Background & aims: There is limited evidence that a diet low in fermentable oligosaccharides, disaccharides, monosaccharides, and polyols (FODMAPs) reduces gut symptoms in quiescent inflammatory bowel disease (IBD). We performed a randomized, controlled trial to investigate the effects of a low FODMAP diet on persistent gut symptoms, the intestinal microbiome, and circulating markers of inflammation in patients with quiescent IBD.
Methods: We performed a single-blind trial of 52 patients with quiescent Crohn's disease or ulcerative colitis and persistent gut symptoms at 2 large gastroenterology clinics in the United Kingdom. Patients were randomly assigned to groups that followed a diet low in FODMAPs (n = 27) or a control diet (n = 25), with dietary advice, for 4 weeks. Gut symptoms and health-related quality of life were measured using validated questionnaires. Stool and blood samples were collected at baseline and end of trial. We assessed fecal microbiome composition and function using shotgun metagenomic sequencing and phenotypes of T cells in blood using flow cytometry.
Results: A higher proportion of patients reported adequate relief of gut symptoms following the low FODMAP diet (14/27, 52%) than the control diet (4/25, 16%, P=.007). Patients had a greater reduction in irritable bowel syndrome severity scores following the low FODMAP diet (mean reduction of 67; standard error, 78) than the control diet (mean reduction of 34; standard error, 50), although this difference was not statistically significant (P = .075). Following the low FODMAP diet, patients had higher health-related quality of life scores (81.9 ± 1.2) than patients on the control diet (78.3 ± 1.2, P = .042). A targeted analysis revealed that in stool samples collected at the end of the study period, patients on the low FODMAP diet had significantly lower abundance of Bifidobacterium adolescentis, Bifidobacterium longum, and Faecalibacterium prausnitzii than patients on control diet. However, microbiome diversity and markers of inflammation did not differ significantly between groups.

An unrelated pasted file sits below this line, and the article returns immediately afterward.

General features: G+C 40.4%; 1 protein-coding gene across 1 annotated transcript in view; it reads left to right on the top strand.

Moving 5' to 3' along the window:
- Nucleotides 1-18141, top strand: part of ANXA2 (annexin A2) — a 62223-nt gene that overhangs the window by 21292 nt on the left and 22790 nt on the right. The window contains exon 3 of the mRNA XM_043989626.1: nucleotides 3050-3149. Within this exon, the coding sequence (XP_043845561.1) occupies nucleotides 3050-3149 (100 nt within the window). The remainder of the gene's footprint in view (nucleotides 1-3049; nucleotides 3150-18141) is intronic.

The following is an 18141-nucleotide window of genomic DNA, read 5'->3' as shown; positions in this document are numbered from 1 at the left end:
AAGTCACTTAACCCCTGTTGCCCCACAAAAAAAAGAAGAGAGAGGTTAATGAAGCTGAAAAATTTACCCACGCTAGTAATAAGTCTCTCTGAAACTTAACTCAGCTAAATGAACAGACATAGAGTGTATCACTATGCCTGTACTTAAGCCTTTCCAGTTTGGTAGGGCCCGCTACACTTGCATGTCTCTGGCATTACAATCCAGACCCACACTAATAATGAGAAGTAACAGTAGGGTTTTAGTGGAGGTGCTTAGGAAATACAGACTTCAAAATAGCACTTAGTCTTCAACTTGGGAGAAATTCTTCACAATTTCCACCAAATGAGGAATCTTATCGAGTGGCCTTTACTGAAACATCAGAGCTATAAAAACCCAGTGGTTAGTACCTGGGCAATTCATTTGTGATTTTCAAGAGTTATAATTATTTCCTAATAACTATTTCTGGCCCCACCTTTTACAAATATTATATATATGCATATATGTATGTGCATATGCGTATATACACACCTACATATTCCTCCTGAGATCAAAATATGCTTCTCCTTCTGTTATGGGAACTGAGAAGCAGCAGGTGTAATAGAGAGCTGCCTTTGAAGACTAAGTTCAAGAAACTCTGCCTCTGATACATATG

Conclusions: In a trial of the low FODMAP diet vs a control diet in patients with quiescent IBD, we found no significant difference after 4 weeks in change in irritable bowel syndrome severity scores, but significant improvements in specific symptom scores and numbers reporting adequate symptom relief. The low FODMAP diet reduced fecal abundance of microbes believed to regulate the immune response, compared with the control diet, but had no significant effect on markers of inflammation. We conclude that a 4-week diet low in FODMAPs is safe and effective for managing persistent gut symptoms in patients with quiescent IBD. www.isrctn.com no.: ISRCTN17061468.
Keywords: CD; HR-QOL; IBS; UC.
Copyright © 2020 AGA Institute. Published by Elsevier Inc. All rights reserved.